decided: August 13, 1979.
COMMONWEALTH OF PENNSYLVANIA, WORKMEN'S COMPENSATION APPEAL BOARD AND JULIE GIRARDI, RESPONDENTS
Appeal from the Order of the Workmen's Compensation Appeal Board in case of Julie Girardi v. Martinique, No. A-73536.
Thomas R. Bond, with him, of counsel, LaBrum and Doak, for petitioner.
Gerald J. Haas, for respondents.
Judges Crumlish, Jr., Blatt and Craig, sitting as a panel of three. Opinion by Judge Craig.
[ 45 Pa. Commw. Page 68]
This is an appeal by Martinique (employer) from an order of the Workmen's Compensation Appeal Board (Board) affirming the referee's award of benefits on a fatal claim petition filed by Julie Girardi (claimant) for the death of her husband, Philip Girardi. We affirm the Board.
Philip Girardi was a waiter for the employer at a New Year's Eve banquet on December 31, 1972. His duties that evening included setting up his tables, circulating among the guests carrying a heavy tray of hors d'oeuvres, putting out two heavy ice buckets, serving drinks to his assigned tables, serving dinner to about 25 people, and clearing the tables of dishes and carrying them to the kitchen. Some time before midnight, after serving the meal, claimant collapsed while getting a round of drinks from the bar. He was taken by ambulance to the hospital, where he died a short time later.
Claimant, his widow, filed a fatal claim petition against the employer on June 6, 1973. After a hearing,
[ 45 Pa. Commw. Page 69]
the referee granted her compensation. The employer appealed to the Board, which affirmed the referee's award. This appeal followed.
The employer's sole claim on this appeal is that claimant has not met her burden of proof regarding the medical causation of her husband's death.
In a fatal claim petition, claimant has the burden of showing that the decedent suffered an injury which both arose in and was related to the course of his employment. Royesky v. Workmen's Compensation Appeal Board, 34 Pa. Commonwealth Ct. 274, 383 A.2d 566 (1978). Where, as here, the injury was not obviously caused by the decedent's employment, claimant has the burden of producing unequivocal medical evidence to establish such a causal relationship. Royesky, supra.
Claimant has met that burden.
Although the decedent had a pre-existing coronary artery disease, for which he was receiving treatment, and a history of heart attacks, his attending physician, Dr. Steinberg, testified that in his opinion the decedent had died of a heart attack which both arose in and was related to his course of employment.
However, the employer, to argue that Dr. Steinberg's testimony was not unequivocal, isolates a single portion of Dr. Steinberg's testimony. On direct examination, after claimant's counsel recited a long list of the decedent's duties at his employment, the following exchange occurred between claimant's counsel and Dr. Steinberg:
Q: Now, Dr. Steinberg, assuming the correctness of the facts that I have given to you, plus your own personal examination and treatment of Mr. Girardi and ignoring anything that your son may have done or seen or written and your knowledge of his history and previous hospitalization, do you have an opinion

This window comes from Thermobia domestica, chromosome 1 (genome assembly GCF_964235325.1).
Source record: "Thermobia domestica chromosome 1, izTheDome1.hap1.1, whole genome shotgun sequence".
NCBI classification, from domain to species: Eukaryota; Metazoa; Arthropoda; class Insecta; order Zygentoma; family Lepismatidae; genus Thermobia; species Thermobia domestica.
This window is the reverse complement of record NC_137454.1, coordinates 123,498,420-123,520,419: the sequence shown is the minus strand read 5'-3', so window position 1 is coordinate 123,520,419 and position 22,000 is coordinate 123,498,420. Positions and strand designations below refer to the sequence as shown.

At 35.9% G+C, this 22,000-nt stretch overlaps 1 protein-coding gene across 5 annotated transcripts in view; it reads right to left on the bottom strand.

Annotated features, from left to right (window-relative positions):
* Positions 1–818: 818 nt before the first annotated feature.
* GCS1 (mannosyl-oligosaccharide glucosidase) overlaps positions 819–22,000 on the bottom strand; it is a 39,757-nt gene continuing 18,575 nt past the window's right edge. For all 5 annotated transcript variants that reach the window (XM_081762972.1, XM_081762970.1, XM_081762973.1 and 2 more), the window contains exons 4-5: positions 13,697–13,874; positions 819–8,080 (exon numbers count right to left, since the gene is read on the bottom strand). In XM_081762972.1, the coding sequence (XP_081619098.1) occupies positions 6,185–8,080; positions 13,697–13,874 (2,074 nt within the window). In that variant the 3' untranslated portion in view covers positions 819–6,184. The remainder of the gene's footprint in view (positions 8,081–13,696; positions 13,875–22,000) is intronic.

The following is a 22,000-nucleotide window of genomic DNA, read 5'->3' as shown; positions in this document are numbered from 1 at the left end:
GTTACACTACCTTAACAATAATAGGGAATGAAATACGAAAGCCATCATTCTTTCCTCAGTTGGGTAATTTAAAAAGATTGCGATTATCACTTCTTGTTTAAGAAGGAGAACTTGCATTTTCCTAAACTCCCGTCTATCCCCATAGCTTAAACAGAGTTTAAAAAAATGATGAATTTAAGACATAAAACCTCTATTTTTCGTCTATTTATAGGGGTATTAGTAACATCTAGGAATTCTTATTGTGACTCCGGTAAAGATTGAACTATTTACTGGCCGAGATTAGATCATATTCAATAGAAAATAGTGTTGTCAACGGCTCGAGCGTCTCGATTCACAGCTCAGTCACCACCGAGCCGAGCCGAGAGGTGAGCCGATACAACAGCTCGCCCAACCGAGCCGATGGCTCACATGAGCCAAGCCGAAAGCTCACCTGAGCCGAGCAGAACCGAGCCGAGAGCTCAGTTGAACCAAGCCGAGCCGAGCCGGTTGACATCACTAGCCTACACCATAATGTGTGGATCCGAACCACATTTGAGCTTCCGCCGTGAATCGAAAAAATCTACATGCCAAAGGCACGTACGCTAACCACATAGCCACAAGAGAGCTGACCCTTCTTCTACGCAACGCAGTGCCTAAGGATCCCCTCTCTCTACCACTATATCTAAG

[ 45 Pa. Commw. Page 70]
within a reasonable degree of medical certainty as to whether there is a relationship between Mr. Girardi's death on December 31, 1972 and the work he was doing at the Martinique on that particular day?
THE WITNESS: I have an opinion.
Q: What is that opinion, sir?
A: The opinion is that the exertion to which he was subjected to plus the stress of an affair of that kind on that particular day, I think could have been causative and the precipitating factor that led to his acute massive coronary and demise.
The employer argues that the above answer was equivocal, and that therefore claimant did not meet her burden.
However, the above statement must be read as part of Dr. Steinberg's entire testimony, a careful review of which convinces us that it was his unequivocal medical opinion that the decedent's heart attack arose in and was related to the course of employment. The doctor's detailed discussion displays a steadfast conviction as to the existence of that causal relationship.*fn1
[ 45 Pa. Commw. Page 71]
Therefore, the decision by the referee and the Board to grant claimant benefits was proper, and we affirm the order of the Board.
And Now, this 13th day of August, 1979, the order of the Workmen's Compensation Appeal Board, docket No. A-73536, dated February 1, 1978, is affirmed, and it is ordered that judgment be entered against employer
[ 45 Pa. Commw. Page 72]
Martinique and in favor of claimant, Julie Girardi, for compensation in the amount of $94.00 per week from January 1, 1973 for the duration of claimant's widowhood, together with interest at the rate of 10% per annum on all deferred payments of compensation due claimant; and for reimbursement in the statutory amount of $750.00 for the burial expense of her husband, together with interest thereon from the date of the filing of the fatal claim petition on June 6, 1973; as well as reimbursement to claimant for the cost of her expert medical witness upon deposition in amount of $290.30.